Several hours later, all my parts had caught up with the decision-maker, and my own little private, personal drama became boring and a thing of the past. Next!

Being blessed

I feel a little guilty for not posting much recently. All is well! I am loving my life in so many ways, let me begin to count them.

I love being a massage therapy student, learning, practicing, integrating. I’m friends with several massage therapists and bodyworkers. It is so cool to hang out and talk shop with them now!

It’s wonderful to work on my friends, too. Even when I’m massaging them along with a video, I thank them for their patience, because every time I practice, I integrate more. My hands are becoming antennas!

Today it occurred to me that my trailer is like a really fun playhouse for a grownup. I didn’t have a playhouse when I was a little girl, and I’m enjoying the heck out of living in this trailer. My visitors yesterday, Katie and her dad, Don, noticed that it is just my size, and it does feel spacious enough to me at 5′ 1″ tall. Living here makes me smile. 

I’m still working on window covering decisions/installation and the sliding glass door/front deck entrance. I’m also testing 5 kinds of weatherstripping before settling on the best and longest-lasting. That’ll be a weekend chore to get done before the first cold front.

I was looking online today at chimeneas, imagining how awesome will it be, when it gets cold, to sit in my living room and watch a fire burning in a chimenea on my deck without the mess of having firewood, ash, or smoke inside. Looking forward to that fire trance…

The kale, chard, and collards I planted in September have grown large enough to start eating. The two inches of rain in Austin a couple of weekends ago was awesome. Plants love rainwater so much more than tap water.

There’s a mockingbird who lives near me who sings his heart out every day. I’m training my cat Mango to be an inside cat because he doesn’t behave well sometimes when I let him out. The monarchs are passing through.

I spent time last week updating my resume and making sure the same version appears on STCaustin.com, monster.com, LinkedIn, and so on. In other words, I got serious about sending a clear, consistent message out. The next morning, I got a call from a recruiter about a part-time technical writing job (very rare) at a really good company. I interviewed first (first or last are the best slots). By no means do I have the job, but it’s incredibly heartening to put my intent out there and get such a positive result so promptly. This has happened before. It’s almost scary.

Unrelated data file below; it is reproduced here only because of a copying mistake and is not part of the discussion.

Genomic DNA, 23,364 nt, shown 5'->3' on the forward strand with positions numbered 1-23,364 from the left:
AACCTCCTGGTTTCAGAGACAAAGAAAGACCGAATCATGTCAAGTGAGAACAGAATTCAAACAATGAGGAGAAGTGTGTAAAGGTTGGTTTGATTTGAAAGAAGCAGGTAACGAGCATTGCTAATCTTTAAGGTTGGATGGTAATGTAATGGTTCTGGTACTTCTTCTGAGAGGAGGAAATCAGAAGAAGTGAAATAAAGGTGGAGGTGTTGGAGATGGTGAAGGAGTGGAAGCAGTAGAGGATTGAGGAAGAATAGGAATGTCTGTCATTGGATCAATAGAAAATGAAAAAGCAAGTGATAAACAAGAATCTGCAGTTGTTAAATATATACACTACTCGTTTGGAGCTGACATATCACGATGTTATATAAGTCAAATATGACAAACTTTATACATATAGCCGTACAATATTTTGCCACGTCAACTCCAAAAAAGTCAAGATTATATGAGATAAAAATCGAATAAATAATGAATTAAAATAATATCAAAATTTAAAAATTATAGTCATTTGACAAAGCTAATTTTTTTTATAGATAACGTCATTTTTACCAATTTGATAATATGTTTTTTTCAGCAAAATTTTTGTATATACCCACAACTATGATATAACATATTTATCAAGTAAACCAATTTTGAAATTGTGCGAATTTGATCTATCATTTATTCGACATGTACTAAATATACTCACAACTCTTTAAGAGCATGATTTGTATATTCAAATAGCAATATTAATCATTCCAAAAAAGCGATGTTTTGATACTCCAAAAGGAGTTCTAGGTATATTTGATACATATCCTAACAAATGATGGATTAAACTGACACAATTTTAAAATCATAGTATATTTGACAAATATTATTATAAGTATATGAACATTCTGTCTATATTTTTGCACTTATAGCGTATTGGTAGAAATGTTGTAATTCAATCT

I danced this morning at Ecstatic Dance of Austin. After several years of being away from dance, earlier this year I discovered this new group, whose energy feels clean, spacious, and not overshadowed by personalities competing for dominance. I feel that the bodywork, energy work, and awareness work I’ve been doing really shows up when I dance for over an hour with presence, pleasure, and skill.

My friend and fellow dancer Lakshmi Jackman says:

There is a shortcut to ecstasy. It’s called dancing.

Amen, sister!

I am feeling so grateful, lucky, and blessed to be connecting with some awesome people. New friends, old friends, family. People are showing me their awesomeness all the time now. Stunning, amazing awesomeness!

Is it because I’m in school learning how to do work I love?

Is it because the world is my mirror, and my happiness is being reflected back to me?

Is it because I’m finally getting the hang of managing my own life with skill?

Have I become more powerful than I believe I am?

I don’t know, but I am definitely feeling in love with my life.

Dare I wish for a couple of private yoga students? I love teaching, especially beginners, and miss it.

So that’s the news from Lake … hmm. Lake Well-Being. Thanks for reading. Blessings to you too.

Trailer update

Lots going on… written and practical exams at massage school yesterday. I did okay, maybe better than okay. My skills are improving. I’m doing one or more outside massages a week.

In the trailer, I’m painting the dark paneling a buttery yellow and the kitchen cabinets a lovely dark green, and those colors are looking really good together. Need to find new cabinet knobs since some are missing — maybe I’ll have uppers and lowers different. I really liked the original (?) knobs but can’t find any to match.

Ian finished the new tub surround and installed birch paneling on the bathroom walls yesterday. I kept the pink bathtub.

Once he got the tub set up, he discovered that the tub drain leaks underneath the trailer, so he’ll have to open up the metal bottom to access and fix it. This is the fourth or fifth leak he’s fixed.

Today he put down the vapor barrier, underlayment, and marmoleum tiles on the bathroom floor.

Still to come: installing the vanity and trim. The bathroom will be almost completely redone and will be much nicer than I found it.

I hope to move in next week after the bathroom is finished, new cork flooring is laid, and I get a new refrigerator. I’m so looking forward to spending my first night in my trailer! I took a little nap today in the bedroom after Ian and his helper left, lying on a yoga blanket on the floor. It felt really good.

The trailer has needed more work than I anticipated, which translates to me needing to get a job. I’m going to look for part-time work. I’m in school three days a week and need to work around that. A part-time technical writer job would be ideal, especially if I can telecommute.